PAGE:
CHAIRMAN of the Barbados Vagrants and Homeless Society (BVHS), Kemar Saffrey, says if his organisation is given the houses, he can get vagrants off the streets of Bridgetown.
Saffrey said there had been an increase in homelessness as a result of the economic downturn, with more people coming onto the streets as a result of their inability to pay rent. Others, he said, were former convicts or deportees.
And many of them were young and able-bodied men.
“You’re still getting the older folks but there is an increase in younger persons and these younger persons are able-bodied persons who were either part of Government programmes; they’re either eagerly looking for jobs or just coming out of prison,” Saffrey said.
But, said the chairman, the society was hamstrung by a lack of space.
“Obviously, we can’t do a lot as we would like to. Right now the organisation is helping as many persons in terms of shelter placement,” he said, adding that other organisations which operated shelters were, to his knowledge, filled to capacity.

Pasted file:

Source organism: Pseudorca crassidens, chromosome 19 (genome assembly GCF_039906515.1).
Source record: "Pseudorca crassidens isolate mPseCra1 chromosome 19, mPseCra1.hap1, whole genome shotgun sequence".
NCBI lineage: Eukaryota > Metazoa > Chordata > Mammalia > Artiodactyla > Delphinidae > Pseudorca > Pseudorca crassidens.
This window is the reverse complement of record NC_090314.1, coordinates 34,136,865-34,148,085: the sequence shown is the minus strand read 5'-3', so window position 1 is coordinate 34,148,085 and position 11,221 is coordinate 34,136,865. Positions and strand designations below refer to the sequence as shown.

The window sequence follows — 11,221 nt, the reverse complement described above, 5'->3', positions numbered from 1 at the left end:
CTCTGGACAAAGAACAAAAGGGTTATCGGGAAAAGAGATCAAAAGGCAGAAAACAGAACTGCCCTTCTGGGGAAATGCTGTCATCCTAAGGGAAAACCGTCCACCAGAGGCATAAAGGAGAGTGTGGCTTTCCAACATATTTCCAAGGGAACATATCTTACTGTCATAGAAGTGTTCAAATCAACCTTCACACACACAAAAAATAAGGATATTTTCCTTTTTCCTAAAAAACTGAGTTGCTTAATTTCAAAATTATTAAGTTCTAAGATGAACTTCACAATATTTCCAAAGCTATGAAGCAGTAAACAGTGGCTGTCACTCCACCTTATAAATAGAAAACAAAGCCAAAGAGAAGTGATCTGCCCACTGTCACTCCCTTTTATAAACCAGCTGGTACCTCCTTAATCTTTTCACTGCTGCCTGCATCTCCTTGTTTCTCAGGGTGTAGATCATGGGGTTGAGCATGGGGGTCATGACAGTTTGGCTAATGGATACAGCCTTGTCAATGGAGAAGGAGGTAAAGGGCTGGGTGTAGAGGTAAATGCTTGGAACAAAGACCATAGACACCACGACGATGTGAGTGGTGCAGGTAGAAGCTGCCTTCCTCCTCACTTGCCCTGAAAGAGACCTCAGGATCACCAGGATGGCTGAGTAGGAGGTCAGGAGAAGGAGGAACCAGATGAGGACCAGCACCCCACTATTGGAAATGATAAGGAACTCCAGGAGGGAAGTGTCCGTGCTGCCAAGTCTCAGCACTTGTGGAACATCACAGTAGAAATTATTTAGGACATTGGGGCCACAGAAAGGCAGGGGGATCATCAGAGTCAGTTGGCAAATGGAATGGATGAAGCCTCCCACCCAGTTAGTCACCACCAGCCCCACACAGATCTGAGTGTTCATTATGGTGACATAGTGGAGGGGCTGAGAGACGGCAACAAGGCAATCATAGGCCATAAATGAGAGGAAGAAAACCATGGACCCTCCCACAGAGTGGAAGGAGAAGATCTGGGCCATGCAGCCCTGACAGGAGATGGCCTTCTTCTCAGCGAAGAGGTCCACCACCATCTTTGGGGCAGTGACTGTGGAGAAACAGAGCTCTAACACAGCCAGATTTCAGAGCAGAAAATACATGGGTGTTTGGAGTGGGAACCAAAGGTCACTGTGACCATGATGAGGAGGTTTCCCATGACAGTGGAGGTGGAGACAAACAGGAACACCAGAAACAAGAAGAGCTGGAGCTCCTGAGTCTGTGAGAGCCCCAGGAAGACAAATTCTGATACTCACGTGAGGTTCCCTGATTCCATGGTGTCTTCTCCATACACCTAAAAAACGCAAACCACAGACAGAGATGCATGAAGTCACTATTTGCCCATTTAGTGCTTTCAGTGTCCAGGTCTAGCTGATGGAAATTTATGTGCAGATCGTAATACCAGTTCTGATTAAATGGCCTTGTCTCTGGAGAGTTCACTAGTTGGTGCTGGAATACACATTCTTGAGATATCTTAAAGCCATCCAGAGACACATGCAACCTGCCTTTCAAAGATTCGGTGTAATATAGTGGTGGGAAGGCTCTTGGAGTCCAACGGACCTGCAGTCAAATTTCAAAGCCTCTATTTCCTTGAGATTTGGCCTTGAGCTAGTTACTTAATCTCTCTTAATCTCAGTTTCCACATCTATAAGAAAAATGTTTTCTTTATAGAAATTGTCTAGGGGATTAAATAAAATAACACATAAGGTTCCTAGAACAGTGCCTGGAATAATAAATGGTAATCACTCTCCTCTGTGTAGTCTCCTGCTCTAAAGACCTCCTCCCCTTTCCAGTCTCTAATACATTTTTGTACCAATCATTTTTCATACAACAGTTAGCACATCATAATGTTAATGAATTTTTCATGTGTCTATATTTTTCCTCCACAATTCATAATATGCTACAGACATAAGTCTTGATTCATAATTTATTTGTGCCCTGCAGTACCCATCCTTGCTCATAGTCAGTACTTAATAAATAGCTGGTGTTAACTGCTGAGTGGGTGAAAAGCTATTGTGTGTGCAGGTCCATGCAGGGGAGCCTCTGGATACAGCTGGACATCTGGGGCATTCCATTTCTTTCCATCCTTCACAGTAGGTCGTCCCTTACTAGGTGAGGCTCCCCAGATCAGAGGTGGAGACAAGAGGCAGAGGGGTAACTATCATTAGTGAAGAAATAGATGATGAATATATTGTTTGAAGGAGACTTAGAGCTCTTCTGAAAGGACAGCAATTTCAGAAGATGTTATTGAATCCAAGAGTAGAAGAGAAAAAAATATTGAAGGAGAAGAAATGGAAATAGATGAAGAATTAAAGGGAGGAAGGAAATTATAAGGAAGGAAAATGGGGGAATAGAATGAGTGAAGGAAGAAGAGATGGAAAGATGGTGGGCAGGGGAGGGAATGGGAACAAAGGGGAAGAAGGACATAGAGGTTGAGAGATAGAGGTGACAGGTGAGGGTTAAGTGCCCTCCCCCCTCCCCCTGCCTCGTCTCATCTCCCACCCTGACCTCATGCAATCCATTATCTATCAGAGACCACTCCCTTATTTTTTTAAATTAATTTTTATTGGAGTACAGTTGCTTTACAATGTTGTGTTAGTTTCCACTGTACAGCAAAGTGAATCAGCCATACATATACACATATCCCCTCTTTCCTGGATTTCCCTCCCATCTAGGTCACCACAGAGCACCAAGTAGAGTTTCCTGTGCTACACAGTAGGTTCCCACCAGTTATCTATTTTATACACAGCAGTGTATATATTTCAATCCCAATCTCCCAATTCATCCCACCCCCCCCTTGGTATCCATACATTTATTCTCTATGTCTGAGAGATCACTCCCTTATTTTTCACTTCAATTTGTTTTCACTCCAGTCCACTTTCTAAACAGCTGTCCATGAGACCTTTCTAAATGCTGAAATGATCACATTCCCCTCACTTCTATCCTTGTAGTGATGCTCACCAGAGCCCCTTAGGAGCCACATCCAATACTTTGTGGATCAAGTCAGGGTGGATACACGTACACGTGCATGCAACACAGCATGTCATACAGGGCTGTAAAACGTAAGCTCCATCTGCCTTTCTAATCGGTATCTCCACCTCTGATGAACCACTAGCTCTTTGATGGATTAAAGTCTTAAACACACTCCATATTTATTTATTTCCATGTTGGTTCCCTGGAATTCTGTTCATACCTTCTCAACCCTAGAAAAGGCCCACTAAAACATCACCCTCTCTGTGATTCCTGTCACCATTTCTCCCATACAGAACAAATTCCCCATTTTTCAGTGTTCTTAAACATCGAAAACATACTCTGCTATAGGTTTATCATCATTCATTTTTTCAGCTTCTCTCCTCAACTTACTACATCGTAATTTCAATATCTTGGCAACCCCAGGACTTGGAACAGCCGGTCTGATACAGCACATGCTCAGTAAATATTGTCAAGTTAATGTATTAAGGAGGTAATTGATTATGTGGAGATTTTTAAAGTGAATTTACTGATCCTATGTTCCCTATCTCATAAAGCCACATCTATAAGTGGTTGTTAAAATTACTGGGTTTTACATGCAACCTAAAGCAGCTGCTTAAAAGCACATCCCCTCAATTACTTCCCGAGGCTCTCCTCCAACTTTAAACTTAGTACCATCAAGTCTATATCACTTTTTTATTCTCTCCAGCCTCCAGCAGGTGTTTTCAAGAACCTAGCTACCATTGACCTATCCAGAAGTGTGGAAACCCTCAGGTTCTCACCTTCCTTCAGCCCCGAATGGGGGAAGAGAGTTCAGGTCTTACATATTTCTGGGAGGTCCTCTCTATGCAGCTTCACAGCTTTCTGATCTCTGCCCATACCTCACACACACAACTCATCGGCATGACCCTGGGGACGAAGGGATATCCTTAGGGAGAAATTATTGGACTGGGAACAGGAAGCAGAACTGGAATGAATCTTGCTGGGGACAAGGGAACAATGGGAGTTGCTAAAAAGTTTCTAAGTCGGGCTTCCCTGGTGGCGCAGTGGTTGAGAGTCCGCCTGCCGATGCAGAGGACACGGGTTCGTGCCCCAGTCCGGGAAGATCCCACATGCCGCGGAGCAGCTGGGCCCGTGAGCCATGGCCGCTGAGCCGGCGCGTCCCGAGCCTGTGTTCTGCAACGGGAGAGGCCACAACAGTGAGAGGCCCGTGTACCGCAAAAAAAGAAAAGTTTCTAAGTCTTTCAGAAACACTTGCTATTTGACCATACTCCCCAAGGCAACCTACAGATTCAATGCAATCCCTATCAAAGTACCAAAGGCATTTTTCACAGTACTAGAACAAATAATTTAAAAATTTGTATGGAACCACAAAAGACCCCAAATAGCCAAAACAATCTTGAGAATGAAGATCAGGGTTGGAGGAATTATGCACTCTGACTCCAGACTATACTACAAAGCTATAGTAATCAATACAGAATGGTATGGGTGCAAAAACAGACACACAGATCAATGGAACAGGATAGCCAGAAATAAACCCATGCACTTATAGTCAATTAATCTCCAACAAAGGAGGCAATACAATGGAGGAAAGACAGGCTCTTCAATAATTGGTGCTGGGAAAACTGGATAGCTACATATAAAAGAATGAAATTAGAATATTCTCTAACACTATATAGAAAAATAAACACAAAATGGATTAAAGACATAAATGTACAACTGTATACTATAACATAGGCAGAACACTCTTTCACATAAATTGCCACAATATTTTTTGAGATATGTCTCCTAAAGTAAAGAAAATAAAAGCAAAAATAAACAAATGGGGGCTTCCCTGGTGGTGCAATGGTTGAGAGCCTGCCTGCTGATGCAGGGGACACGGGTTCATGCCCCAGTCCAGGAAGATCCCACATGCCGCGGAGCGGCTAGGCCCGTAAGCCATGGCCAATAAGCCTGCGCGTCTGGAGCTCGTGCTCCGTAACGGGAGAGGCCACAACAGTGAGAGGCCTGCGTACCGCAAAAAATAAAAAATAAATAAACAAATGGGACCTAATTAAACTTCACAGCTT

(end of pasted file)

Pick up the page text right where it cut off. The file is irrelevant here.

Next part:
“Our capacity to be able to rehabilitate persons is low because we don’t have sufficient homes to do it.
“Once we do have sufficient homes, we can do it because we have a 98 per cent success rate in rehabilitation.
“So we believe if we were to be given one or two more houses from Government or some person out there who is willing to give us a house to use, we can see more and more persons turned around, especially from the homeless stage where it would be more beneficial.
“We would be able to catch them at an early stage, rather than catch them when they’ve gone as far as a Ninja Man or Ahmed.”
Saffrey recalled he was recently walking through Bridgetown and witnessed Ninja Man “jumping up in front of a tourist’s face and shouting in the tourist’s face, and you have the tourists walking away”.
And he said the BVHS could prevent such acts from occurring.
The chairman said the society had its eye on a building in The City that would serve as a major rehabilitation centre.
“We are trying to put together a campaign to buy this property that would be able to do a massive shelter, be able to do the rehabilitation.
“If we are able to buy this facility, we would be able to assist the National Assistance Board and we could clear 50 men and 20 women off the street.”
That building, stressed Saffrey, would be the society’s way of combating the homeless situation.